Market, Business, market factors
Whether a weak or strong economy, it maintains prime influence in how organizations behave and adjust to the macro-level economic factors. Interestingly, the nature of the economy has varying impact experienced by different firms; either positive or negative impacts. For instance, while some types of firms yield benefits from weak economies, strong markets generate negative experience for others. The bottom line for the business success lay in monitoring economic shifts and understanding them through the market impact to the business sector.
The concept of markets is essential to strategic decision-making and analysis of environmental trends, to understand the impact they have to the nature of business operations and how they affect the choice behavior of various actors. Ordinarily, the list of market factors influencing operations in the business environment is endless. However, listing them would generate no significant contribution to the business preparedness beyond being aware of them. The essence of knowing market factors demands identifying what factors are bound to change, and which bear the greatest impact on the present and future operations of the firm.
[...] In view of this, it is possible to estimate the impact of the exchange rate movements to the domestic businesses. Since rate reflects the price at which one can buy or sell other currencies, firms should understand the economic implications of fluctuations in the foreign exchange market. Not only the firms which are trading in the international markets, but even the firms confining their operations to the domestic territory need to understand the implication and dynamics of such interventions on the economy and their business operations (Pailwar 429). [...]
[...] Estimating the impact of fiscal policy to the business involves examining how the government finances the policy. For example, if the government finance increased expenditure through revenue obtained from increased taxes, the spending offsets decreased consumption spending. On the other hand, increased spending from borrowings hits the economy with Surname 8 increased interest rates as the financial market witness increasing borrowing demand. This generates crowding-out effect where the increased interest rates reduce consumption spending and private investment (Folsom and Boulware 200). [...]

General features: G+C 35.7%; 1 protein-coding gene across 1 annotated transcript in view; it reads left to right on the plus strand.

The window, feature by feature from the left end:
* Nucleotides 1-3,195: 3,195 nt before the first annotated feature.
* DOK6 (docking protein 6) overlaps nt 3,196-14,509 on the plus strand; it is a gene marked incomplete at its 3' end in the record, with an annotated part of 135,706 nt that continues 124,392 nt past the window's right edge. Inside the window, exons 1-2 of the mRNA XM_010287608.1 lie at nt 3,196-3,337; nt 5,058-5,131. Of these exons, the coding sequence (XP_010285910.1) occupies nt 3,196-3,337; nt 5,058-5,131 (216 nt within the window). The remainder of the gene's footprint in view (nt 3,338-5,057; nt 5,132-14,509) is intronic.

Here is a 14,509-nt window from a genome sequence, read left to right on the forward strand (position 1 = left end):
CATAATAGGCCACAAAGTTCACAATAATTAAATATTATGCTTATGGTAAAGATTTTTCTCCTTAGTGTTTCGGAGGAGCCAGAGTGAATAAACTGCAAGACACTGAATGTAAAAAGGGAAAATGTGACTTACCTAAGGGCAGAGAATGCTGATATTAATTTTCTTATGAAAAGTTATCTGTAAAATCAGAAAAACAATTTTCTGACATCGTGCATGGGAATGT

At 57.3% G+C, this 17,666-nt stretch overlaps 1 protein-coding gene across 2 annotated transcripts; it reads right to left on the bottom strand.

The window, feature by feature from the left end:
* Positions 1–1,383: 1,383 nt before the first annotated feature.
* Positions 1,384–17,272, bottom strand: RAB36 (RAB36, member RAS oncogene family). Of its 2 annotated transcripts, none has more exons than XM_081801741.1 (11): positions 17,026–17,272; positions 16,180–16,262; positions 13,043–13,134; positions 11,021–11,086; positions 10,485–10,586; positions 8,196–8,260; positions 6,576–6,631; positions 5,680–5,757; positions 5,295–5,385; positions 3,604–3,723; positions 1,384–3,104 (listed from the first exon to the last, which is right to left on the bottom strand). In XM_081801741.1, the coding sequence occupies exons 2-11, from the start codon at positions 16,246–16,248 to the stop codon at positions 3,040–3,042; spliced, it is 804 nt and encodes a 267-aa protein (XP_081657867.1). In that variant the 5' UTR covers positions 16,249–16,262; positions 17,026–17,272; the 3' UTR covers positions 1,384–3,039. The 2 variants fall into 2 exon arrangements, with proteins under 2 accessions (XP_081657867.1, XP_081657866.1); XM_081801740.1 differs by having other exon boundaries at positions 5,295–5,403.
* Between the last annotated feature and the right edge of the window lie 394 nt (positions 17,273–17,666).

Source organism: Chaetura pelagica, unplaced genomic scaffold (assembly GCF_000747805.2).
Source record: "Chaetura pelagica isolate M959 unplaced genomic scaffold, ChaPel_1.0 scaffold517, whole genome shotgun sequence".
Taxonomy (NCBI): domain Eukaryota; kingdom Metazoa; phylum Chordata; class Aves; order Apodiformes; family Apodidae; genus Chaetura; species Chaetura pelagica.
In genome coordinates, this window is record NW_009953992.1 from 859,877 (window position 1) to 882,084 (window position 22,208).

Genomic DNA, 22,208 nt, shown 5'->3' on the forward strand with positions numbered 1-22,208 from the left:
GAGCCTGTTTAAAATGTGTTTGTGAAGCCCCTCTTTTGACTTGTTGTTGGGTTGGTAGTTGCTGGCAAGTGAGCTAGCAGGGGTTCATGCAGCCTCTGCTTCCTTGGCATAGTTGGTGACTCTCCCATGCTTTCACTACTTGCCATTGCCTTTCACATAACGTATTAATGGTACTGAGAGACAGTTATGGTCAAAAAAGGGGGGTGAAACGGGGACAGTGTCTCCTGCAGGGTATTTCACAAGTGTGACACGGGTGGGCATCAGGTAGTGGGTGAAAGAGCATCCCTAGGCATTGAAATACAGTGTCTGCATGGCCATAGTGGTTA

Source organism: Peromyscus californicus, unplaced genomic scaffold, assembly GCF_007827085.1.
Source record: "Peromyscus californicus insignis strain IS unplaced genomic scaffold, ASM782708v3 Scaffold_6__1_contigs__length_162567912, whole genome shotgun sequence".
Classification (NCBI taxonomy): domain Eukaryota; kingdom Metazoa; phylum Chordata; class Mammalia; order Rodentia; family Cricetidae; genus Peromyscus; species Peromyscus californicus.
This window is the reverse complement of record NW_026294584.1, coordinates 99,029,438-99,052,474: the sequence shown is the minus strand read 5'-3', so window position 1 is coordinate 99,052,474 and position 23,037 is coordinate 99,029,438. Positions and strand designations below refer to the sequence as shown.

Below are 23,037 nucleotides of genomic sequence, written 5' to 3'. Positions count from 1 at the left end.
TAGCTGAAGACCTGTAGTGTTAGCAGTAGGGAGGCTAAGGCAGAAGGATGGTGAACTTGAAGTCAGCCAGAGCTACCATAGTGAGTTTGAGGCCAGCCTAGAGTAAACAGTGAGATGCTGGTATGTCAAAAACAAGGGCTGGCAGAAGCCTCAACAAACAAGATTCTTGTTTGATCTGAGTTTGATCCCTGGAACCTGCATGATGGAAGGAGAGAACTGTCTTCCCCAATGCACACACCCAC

[...] Secondly, patterns of revenue generated from sales reflect the prevailing purchasing power of consumers. Specifically, this arises when the company experience product demand directly tied to changes in interest rates, thus the need to consider expected changes in interest rates when analysing the projected financial performance of the firm (Risius 58). This emerges when the company products ordinarily sell on deferred payment structure such as acquisition of motor vehicles and furniture. In particular, when the customer is required to pay a down payment, thereafter settles the balance through a loan. [...]
[...] Mason: South-Western Pailwar, Veena Keshav. Economic Environment Of Business New Delhi: PHI Learning Private Risius, Jeffrey M. Business valuation : a primer for the legal professional. Chicago: American Bar Association Salisbury, Philip S. The Current Economic Crisis and the Great Depression. Xlibris Corporation Tucker, Irvin B. Macroeconomics for Today Mason: South-Western Cengage Learning, 2010. [...]
[...] Producing firms face higher input prices as suppliers are increasing their prices. This puts firms in a dilemma of either retaining their existing prices or adjusting their prices to recover the higher costs of inputs. Irrespective of the decision embraced in the situation, it leads to declining revenue and profits for the firm (Madura 80). Inflation leads to increased uncertainty in the economy in relation to future pricing of products. This generates a general trend where the business community defers committing to long-term deals. [...]
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